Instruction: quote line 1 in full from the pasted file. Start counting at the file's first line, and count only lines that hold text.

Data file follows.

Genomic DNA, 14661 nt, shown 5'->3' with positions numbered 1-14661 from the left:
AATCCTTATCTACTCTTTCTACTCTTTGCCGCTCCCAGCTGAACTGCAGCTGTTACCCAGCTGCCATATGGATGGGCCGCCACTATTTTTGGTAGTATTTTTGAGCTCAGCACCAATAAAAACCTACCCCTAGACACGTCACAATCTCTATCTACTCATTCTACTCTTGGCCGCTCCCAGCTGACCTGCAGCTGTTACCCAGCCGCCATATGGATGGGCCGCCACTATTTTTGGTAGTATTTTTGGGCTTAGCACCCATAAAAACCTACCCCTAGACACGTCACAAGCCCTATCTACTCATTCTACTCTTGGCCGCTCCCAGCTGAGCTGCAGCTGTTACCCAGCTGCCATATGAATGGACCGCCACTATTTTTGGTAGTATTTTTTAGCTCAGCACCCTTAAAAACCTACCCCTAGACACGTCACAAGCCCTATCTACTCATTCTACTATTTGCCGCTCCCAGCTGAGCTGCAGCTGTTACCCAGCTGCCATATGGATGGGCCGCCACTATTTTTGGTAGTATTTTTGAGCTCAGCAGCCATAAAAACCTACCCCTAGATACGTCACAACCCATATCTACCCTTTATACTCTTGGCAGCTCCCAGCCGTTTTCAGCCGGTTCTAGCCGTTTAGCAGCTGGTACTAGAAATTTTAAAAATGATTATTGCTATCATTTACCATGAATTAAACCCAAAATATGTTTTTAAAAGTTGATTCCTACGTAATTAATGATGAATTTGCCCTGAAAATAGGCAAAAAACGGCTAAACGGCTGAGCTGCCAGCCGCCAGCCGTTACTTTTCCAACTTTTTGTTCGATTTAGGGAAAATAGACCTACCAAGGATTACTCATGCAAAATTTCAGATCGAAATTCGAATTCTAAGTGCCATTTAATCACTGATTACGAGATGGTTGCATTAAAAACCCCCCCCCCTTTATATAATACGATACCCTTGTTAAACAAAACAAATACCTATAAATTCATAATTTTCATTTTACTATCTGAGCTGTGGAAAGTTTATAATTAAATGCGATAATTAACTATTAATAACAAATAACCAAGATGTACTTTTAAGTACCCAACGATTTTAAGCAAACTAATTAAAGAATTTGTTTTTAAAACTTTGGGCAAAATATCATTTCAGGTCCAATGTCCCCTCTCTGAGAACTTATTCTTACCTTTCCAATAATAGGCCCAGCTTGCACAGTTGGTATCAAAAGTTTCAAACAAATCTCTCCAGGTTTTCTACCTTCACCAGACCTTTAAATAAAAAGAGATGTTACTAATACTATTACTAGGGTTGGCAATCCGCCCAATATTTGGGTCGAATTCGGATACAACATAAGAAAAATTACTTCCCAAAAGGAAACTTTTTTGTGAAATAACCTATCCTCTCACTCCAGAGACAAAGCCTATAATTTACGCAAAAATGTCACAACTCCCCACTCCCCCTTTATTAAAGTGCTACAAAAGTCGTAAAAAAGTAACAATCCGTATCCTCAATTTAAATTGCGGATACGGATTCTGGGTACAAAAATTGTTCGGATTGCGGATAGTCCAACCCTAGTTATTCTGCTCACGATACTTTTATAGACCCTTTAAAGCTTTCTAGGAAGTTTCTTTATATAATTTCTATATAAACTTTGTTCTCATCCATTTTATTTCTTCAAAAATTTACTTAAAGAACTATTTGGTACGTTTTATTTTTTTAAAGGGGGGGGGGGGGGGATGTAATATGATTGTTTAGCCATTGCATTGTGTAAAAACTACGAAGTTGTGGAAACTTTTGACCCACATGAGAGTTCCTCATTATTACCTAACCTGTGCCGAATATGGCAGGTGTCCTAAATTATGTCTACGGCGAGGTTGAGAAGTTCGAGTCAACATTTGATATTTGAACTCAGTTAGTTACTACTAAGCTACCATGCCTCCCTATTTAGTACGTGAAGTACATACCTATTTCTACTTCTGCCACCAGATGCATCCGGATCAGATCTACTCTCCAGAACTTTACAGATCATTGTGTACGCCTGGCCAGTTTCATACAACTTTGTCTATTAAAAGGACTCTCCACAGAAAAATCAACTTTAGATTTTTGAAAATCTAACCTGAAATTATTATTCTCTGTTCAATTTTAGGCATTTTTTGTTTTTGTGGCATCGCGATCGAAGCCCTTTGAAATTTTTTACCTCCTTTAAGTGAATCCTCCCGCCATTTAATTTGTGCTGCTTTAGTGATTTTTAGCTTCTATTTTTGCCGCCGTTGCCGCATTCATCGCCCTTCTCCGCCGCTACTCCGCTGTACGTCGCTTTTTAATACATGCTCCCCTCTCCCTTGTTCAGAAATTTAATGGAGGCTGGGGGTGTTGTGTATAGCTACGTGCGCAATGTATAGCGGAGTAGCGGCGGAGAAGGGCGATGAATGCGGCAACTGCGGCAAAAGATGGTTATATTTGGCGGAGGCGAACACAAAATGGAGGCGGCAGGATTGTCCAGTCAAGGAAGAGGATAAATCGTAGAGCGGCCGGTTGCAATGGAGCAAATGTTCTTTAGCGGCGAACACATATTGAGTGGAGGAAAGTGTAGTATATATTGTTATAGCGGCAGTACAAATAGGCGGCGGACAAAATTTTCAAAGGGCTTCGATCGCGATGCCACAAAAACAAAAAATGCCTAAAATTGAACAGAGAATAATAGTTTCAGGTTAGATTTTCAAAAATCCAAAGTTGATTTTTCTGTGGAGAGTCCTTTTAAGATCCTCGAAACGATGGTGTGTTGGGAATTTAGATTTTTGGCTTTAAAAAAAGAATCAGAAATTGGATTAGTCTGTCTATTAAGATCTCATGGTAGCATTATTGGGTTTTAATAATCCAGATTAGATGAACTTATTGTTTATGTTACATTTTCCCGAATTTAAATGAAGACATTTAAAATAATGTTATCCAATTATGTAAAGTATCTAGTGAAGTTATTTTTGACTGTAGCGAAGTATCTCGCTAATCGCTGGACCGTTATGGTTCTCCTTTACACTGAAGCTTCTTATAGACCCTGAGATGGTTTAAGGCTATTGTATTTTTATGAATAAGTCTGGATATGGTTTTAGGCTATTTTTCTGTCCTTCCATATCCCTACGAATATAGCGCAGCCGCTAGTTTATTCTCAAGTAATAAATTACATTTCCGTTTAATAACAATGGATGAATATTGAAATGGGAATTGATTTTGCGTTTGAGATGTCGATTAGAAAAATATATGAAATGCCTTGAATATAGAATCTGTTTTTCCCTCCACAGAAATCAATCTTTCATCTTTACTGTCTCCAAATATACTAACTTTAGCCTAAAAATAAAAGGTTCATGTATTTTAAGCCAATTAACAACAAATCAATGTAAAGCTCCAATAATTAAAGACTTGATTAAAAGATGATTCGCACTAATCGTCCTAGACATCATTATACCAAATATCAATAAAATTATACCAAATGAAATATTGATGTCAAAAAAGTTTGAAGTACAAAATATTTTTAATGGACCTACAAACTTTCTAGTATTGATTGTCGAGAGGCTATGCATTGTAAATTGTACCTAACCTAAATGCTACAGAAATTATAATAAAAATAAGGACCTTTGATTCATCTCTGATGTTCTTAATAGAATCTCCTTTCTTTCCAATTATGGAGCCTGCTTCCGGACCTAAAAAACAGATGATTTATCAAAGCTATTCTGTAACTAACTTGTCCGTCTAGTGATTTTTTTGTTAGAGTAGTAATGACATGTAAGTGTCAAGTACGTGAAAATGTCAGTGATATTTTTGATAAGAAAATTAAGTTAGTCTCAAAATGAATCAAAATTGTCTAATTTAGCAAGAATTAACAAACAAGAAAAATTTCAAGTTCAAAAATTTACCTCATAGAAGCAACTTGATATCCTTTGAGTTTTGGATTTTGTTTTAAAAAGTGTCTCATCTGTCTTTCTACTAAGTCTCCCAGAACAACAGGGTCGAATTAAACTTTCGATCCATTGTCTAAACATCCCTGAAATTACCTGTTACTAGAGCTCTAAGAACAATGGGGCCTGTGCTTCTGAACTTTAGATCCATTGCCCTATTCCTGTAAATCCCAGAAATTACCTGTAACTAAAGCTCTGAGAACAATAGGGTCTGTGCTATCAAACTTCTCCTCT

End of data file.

Genomic DNA, 14661 nt, shown 5'->3' with positions numbered 1-14661 from the left: